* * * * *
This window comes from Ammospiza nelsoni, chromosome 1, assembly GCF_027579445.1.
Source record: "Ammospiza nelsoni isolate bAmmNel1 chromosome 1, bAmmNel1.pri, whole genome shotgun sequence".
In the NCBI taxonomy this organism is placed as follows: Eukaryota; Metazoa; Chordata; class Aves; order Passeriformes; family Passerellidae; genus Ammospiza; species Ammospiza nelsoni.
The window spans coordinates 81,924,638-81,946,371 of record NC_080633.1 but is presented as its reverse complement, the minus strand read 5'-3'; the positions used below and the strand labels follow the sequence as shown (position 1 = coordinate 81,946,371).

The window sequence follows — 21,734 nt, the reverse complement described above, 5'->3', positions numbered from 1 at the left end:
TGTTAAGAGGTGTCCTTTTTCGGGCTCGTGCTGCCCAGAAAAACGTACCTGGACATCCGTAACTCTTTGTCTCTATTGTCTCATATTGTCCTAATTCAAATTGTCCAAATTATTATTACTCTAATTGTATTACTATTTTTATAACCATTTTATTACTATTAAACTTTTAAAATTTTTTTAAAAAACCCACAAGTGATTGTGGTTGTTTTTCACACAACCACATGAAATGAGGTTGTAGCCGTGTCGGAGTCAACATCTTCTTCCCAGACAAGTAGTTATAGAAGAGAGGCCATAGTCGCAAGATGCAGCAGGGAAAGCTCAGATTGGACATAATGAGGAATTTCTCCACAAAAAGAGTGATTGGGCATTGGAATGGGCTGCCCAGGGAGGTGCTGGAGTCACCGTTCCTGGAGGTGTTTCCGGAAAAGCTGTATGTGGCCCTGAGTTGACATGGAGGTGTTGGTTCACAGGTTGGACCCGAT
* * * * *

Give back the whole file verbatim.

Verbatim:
This window comes from Ammospiza nelsoni, chromosome 1, assembly GCF_027579445.1.
Source record: "Ammospiza nelsoni isolate bAmmNel1 chromosome 1, bAmmNel1.pri, whole genome shotgun sequence".
In the NCBI taxonomy this organism is placed as follows: Eukaryota; Metazoa; Chordata; class Aves; order Passeriformes; family Passerellidae; genus Ammospiza; species Ammospiza nelsoni.
The window spans coordinates 81,924,638-81,946,371 of record NC_080633.1 but is presented as its reverse complement, the minus strand read 5'-3'; the positions used below and the strand labels follow the sequence as shown (position 1 = coordinate 81,946,371).

The window sequence follows — 21,734 nt, the reverse complement described above, 5'->3', positions numbered from 1 at the left end:
TGTTAAGAGGTGTCCTTTTTCGGGCTCGTGCTGCCCAGAAAAACGTACCTGGACATCCGTAACTCTTTGTCTCTATTGTCTCATATTGTCCTAATTCAAATTGTCCAAATTATTATTACTCTAATTGTATTACTATTTTTATAACCATTTTATTACTATTAAACTTTTAAAATTTTTTTAAAAAACCCACAAGTGATTGTGGTTGTTTTTCACACAACCACATGAAATGAGGTTGTAGCCGTGTCGGAGTCAACATCTTCTTCCCAGACAAGTAGTTATAGAAGAGAGGCCATAGTCGCAAGATGCAGCAGGGAAAGCTCAGATTGGACATAATGAGGAATTTCTCCACAAAAAGAGTGATTGGGCATTGGAATGGGCTGCCCAGGGAGGTGCTGGAGTCACCGTTCCTGGAGGTGTTTCCGGAAAAGCTGTATGTGGCCCTGAGTTGACATGGAGGTGTTGGTTCACAGGTTGGACCCGAT